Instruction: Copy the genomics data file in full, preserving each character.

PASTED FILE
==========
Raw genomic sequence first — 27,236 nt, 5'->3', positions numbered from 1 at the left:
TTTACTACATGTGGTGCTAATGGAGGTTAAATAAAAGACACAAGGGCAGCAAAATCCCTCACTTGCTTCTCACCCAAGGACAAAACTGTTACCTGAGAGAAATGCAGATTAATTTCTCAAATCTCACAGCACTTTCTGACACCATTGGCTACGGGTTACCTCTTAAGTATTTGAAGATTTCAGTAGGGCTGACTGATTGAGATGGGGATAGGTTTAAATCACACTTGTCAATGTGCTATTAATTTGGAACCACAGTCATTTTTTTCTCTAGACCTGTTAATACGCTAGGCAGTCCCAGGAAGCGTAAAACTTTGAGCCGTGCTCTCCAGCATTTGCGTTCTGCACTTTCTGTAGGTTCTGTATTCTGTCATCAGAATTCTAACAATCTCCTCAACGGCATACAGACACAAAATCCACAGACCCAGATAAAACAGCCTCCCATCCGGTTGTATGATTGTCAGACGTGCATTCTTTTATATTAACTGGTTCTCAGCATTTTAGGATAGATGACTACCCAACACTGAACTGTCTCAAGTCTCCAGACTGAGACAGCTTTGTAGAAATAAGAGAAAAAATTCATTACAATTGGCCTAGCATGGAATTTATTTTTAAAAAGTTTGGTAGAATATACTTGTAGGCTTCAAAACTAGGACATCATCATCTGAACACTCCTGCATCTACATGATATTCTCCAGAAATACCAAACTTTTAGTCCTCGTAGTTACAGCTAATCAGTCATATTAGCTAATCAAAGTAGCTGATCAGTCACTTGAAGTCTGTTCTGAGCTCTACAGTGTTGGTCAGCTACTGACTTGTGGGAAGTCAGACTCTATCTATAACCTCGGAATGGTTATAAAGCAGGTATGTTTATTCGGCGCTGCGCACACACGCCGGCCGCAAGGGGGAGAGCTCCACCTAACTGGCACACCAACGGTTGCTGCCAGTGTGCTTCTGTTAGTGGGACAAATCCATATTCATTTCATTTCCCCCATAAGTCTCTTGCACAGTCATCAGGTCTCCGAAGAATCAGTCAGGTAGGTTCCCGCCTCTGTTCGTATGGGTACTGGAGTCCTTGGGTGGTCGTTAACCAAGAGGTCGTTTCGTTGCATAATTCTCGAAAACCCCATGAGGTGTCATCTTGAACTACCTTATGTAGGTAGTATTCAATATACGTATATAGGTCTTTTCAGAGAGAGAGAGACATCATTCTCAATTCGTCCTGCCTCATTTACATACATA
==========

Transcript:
Raw genomic sequence first — 27,236 nt, 5'->3', positions numbered from 1 at the left:
TTTACTACATGTGGTGCTAATGGAGGTTAAATAAAAGACACAAGGGCAGCAAAATCCCTCACTTGCTTCTCACCCAAGGACAAAACTGTTACCTGAGAGAAATGCAGATTAATTTCTCAAATCTCACAGCACTTTCTGACACCATTGGCTACGGGTTACCTCTTAAGTATTTGAAGATTTCAGTAGGGCTGACTGATTGAGATGGGGATAGGTTTAAATCACACTTGTCAATGTGCTATTAATTTGGAACCACAGTCATTTTTTTCTCTAGACCTGTTAATACGCTAGGCAGTCCCAGGAAGCGTAAAACTTTGAGCCGTGCTCTCCAGCATTTGCGTTCTGCACTTTCTGTAGGTTCTGTATTCTGTCATCAGAATTCTAACAATCTCCTCAACGGCATACAGACACAAAATCCACAGACCCAGATAAAACAGCCTCCCATCCGGTTGTATGATTGTCAGACGTGCATTCTTTTATATTAACTGGTTCTCAGCATTTTAGGATAGATGACTACCCAACACTGAACTGTCTCAAGTCTCCAGACTGAGACAGCTTTGTAGAAATAAGAGAAAAAATTCATTACAATTGGCCTAGCATGGAATTTATTTTTAAAAAGTTTGGTAGAATATACTTGTAGGCTTCAAAACTAGGACATCATCATCTGAACACTCCTGCATCTACATGATATTCTCCAGAAATACCAAACTTTTAGTCCTCGTAGTTACAGCTAATCAGTCATATTAGCTAATCAAAGTAGCTGATCAGTCACTTGAAGTCTGTTCTGAGCTCTACAGTGTTGGTCAGCTACTGACTTGTGGGAAGTCAGACTCTATCTATAACCTCGGAATGGTTATAAAGCAGGTATGTTTATTCGGCGCTGCGCACACACGCCGGCCGCAAGGGGGAGAGCTCCACCTAACTGGCACACCAACGGTTGCTGCCAGTGTGCTTCTGTTAGTGGGACAAATCCATATTCATTTCATTTCCCCCATAAGTCTCTTGCACAGTCATCAGGTCTCCGAAGAATCAGTCAGGTAGGTTCCCGCCTCTGTTCGTATGGGTACTGGAGTCCTTGGGTGGTCGTTAACCAAGAGGTCGTTTCGTTGCATAATTCTCGAAAACCCCATGAGGTGTCATCTTGAACTACCTTATGTAGGTAGTATTCAATATACGTATATAGGTCTTTTCAGAGAGAGAGAGACATCATTCTCAATTCGTCCTGCCTCATTTACATACATA